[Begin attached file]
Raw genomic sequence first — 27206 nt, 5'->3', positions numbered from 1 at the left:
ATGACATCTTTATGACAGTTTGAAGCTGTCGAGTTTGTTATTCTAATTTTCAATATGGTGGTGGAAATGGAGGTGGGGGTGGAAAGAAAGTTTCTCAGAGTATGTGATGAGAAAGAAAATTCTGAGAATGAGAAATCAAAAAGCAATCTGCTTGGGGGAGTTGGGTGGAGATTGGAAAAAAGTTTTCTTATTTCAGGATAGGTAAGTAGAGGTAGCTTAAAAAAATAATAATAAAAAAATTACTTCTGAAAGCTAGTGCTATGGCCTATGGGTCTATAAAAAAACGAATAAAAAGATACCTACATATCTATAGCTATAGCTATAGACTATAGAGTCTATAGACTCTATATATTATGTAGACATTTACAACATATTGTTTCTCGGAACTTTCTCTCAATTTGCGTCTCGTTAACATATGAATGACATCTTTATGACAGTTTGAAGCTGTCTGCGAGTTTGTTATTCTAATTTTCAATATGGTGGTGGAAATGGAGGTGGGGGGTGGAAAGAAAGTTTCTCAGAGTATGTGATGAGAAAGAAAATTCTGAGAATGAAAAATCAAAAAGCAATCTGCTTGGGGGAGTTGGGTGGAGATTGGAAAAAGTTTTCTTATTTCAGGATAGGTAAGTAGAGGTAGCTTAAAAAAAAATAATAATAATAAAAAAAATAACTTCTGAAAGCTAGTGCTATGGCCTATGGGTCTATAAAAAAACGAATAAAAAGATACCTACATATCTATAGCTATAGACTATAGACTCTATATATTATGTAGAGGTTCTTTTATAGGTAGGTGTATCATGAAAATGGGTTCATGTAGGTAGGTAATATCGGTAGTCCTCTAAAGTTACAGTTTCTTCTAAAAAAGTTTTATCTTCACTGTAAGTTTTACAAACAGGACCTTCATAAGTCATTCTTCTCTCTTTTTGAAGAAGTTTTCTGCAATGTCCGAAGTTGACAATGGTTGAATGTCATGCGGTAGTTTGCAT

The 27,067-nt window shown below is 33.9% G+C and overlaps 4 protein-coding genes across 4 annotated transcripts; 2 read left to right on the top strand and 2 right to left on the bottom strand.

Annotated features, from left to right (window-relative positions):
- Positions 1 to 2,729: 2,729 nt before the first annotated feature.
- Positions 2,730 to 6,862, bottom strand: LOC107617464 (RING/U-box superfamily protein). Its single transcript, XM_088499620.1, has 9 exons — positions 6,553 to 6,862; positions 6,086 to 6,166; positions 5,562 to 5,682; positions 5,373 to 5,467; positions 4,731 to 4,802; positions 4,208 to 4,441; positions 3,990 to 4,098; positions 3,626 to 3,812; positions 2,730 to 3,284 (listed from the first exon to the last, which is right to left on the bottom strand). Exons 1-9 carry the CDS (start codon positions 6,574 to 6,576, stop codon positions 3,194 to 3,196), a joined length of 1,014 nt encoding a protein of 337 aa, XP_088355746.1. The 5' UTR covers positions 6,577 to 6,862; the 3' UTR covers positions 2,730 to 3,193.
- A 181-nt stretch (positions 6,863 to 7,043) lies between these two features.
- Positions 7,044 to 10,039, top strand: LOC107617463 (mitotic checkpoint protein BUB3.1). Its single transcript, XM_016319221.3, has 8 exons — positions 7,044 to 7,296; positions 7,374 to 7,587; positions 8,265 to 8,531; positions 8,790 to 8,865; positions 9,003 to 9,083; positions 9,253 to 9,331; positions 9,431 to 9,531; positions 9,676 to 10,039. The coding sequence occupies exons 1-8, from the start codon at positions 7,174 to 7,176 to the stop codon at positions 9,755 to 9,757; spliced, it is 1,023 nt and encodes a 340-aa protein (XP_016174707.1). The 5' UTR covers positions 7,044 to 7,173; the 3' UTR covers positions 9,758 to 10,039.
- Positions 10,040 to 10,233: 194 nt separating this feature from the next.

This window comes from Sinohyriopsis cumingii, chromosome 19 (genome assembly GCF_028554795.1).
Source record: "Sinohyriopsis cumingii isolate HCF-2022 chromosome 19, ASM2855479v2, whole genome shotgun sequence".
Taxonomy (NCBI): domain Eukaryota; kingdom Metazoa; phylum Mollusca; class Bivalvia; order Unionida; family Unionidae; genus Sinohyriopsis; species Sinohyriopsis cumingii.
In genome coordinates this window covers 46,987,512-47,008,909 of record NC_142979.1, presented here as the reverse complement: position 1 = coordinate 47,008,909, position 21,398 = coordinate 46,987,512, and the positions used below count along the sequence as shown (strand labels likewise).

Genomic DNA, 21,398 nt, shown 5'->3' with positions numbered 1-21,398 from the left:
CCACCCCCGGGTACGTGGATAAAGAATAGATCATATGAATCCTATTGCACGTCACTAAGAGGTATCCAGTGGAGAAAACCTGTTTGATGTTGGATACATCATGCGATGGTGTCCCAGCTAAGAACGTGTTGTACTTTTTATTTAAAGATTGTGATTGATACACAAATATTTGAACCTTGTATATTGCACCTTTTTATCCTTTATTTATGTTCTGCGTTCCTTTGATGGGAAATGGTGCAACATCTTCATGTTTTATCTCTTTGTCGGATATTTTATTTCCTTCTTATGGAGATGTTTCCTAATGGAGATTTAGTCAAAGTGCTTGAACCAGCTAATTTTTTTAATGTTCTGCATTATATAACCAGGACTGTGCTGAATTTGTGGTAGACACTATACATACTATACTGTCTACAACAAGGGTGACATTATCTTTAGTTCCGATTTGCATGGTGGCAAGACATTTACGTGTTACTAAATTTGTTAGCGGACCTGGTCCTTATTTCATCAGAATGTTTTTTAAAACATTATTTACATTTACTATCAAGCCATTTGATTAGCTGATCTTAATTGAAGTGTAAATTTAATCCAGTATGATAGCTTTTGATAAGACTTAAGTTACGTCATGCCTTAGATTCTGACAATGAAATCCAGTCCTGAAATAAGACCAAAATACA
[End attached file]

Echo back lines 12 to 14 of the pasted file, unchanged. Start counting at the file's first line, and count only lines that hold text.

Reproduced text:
Taxonomy (NCBI): domain Eukaryota; kingdom Metazoa; phylum Mollusca; class Bivalvia; order Unionida; family Unionidae; genus Sinohyriopsis; species Sinohyriopsis cumingii.
In genome coordinates this window covers 46,987,512-47,008,909 of record NC_142979.1, presented here as the reverse complement: position 1 = coordinate 47,008,909, position 21,398 = coordinate 46,987,512, and the positions used below count along the sequence as shown (strand labels likewise).

Genomic DNA, 21,398 nt, shown 5'->3' with positions numbered 1-21,398 from the left: